NOTE_SECONDS   data is in seconds

                      NOTE_USECONDS  data is in microseconds

                      NOTE_NSECONDS  data is in nanoseconds

                      NOTE_ABSOLUTE  data is an absolute timeout

                      NOTE_CRITICAL  system makes a best effort to fire this timer as scheduled.

                      NOTE_BACKGROUND
                                     system has extra leeway to coalesce this timer.

                      NOTE_LEEWAY    ext[1] holds user-supplied slop in deadline for timer coalescing.

                      If fflags is not set, the default is milliseconds. The timer will be periodic unless
                      EV_ONESHOT is specified.  On return, data contains the number of times the timeout has
                      expired since the last call to kevent() or kevent64().  This filter automatically sets
                      the EV_CLEAR flag internally.

     ----In ---In

     In the ext[2] field of the kevent64_s struture, ext[_] is only used with the EVFILT_MACHPORT filter.
     With other filters, ext[_] is passed through kevent64() much like udata.  ext[1] can always be used
     like udata.  For the use of ext[0], see the EVFILT_MACHPORT filter above.

RETURN VALUES
     The kqueue() system call creates a new kernel event queue and returns a file descriptor.  If there was
     an error creating the kernel event queue, a value of -1 is returned and errno set.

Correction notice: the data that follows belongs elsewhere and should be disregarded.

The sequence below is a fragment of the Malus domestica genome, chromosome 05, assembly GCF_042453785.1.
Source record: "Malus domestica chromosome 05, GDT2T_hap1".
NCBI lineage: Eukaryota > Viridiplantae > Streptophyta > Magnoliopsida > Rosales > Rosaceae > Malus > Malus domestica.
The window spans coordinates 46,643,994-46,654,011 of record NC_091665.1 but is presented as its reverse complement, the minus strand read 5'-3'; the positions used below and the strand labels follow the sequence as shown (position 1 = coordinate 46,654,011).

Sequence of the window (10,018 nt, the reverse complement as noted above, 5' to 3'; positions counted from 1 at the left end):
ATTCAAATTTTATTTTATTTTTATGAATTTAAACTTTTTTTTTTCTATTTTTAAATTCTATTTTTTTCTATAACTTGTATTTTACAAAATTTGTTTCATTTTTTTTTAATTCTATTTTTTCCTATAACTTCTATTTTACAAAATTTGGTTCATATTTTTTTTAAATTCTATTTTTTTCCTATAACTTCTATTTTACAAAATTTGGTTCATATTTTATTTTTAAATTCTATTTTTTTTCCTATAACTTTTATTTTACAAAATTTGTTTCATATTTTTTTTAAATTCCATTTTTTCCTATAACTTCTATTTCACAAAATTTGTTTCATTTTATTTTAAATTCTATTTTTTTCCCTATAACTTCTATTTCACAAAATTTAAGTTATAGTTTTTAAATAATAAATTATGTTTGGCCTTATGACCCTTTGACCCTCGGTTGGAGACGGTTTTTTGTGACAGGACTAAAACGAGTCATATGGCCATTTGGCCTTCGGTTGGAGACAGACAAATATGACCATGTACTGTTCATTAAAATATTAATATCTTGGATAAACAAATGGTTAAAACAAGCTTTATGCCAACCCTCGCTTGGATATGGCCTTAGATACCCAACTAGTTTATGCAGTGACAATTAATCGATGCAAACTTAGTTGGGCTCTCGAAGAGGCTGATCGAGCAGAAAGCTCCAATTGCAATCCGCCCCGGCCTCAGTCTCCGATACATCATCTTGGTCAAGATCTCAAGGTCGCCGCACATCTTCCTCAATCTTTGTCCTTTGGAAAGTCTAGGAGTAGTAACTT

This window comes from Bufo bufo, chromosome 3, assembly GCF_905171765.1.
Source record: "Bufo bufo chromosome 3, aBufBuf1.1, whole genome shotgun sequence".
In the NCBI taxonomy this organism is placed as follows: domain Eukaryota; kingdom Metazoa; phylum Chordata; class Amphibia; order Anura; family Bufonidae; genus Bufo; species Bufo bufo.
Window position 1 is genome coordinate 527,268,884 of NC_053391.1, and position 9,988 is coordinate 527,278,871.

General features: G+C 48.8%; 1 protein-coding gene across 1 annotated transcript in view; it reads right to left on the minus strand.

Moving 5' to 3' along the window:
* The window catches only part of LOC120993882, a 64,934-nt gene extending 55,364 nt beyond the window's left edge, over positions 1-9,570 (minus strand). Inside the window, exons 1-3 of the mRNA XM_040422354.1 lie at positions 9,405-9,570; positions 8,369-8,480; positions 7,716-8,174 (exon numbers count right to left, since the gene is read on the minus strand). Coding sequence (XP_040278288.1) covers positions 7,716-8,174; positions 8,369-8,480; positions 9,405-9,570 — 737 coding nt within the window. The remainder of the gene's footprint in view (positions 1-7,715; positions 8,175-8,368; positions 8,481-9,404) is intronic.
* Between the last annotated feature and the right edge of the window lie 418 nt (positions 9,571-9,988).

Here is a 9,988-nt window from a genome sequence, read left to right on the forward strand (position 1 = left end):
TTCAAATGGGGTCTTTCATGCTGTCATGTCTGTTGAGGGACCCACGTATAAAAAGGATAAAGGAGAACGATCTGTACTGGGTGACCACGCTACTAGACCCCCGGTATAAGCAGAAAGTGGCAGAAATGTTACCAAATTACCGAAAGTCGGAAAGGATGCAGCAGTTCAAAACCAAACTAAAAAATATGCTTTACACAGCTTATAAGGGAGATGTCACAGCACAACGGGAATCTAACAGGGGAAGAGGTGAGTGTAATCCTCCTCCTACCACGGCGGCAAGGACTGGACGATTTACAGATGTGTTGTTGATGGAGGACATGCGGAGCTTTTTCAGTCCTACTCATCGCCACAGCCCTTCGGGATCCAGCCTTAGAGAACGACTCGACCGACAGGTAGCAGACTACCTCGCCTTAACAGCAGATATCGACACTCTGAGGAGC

The kevent() and kevent64() system calls return the number of events placed in the eventlist, up to the
     value given by nevents.  If an error occurs while processing an element of the changelist and there is
     enough room in the eventlist, then the event will be placed in the eventlist with EV_ERROR set in flags
     and the system error in data.  Otherwise, -1 will be returned, and errno will be set to indicate the
     error condition.  If the time limit expires, then kevent() and kevent64() return 0.

ERRORS
     The kqueue() system call fails if:

     [ENOMEM]           The kernel failed to allocate enough memory for the kernel queue.

     [EMFILE]           The per-process descriptor table is full.

     [ENFILE]           The system file table is full.

     The kevent() and kevent64() system calls fail if:

     [EACCES]           The process does not have permission to register a filter.

     [EFAULT]           There was an error reading or writing the kevent or kevent64_s structure.

     [EBADF]            The specified descriptor is invalid.

     [EINTR]            A signal was delivered before the timeout expired and before any events were placed
                        on the kqueue for return.

     [EINVAL]           The specified time limit or filter is invalid.

     [ENOENT]           The event could not be found to be modified or deleted.

     [ENOMEM]           No memory was available to register the event.

     [ESRCH]            The specified process to attach to does not exist.

SEE ALSO
     aio_error(2), aio_read(2), aio_return(2), read(2), select(2), sigaction(2), write(2), signal(3)

HISTORY
     The kqueue() and kevent() system calls first appeared in FreeBSD 4.1.

AUTHORS
     The kqueue() system and this manual page were written by Jonathan Lemon <jlemon@FreeBSD.org>.

BUGS
     Not all filesystem types support kqueue-style notifications.  And even some that do, like some remote
     filesystems, may only support a subset of the notification semantics described here.

BSD                            October 21, 2008                            BSD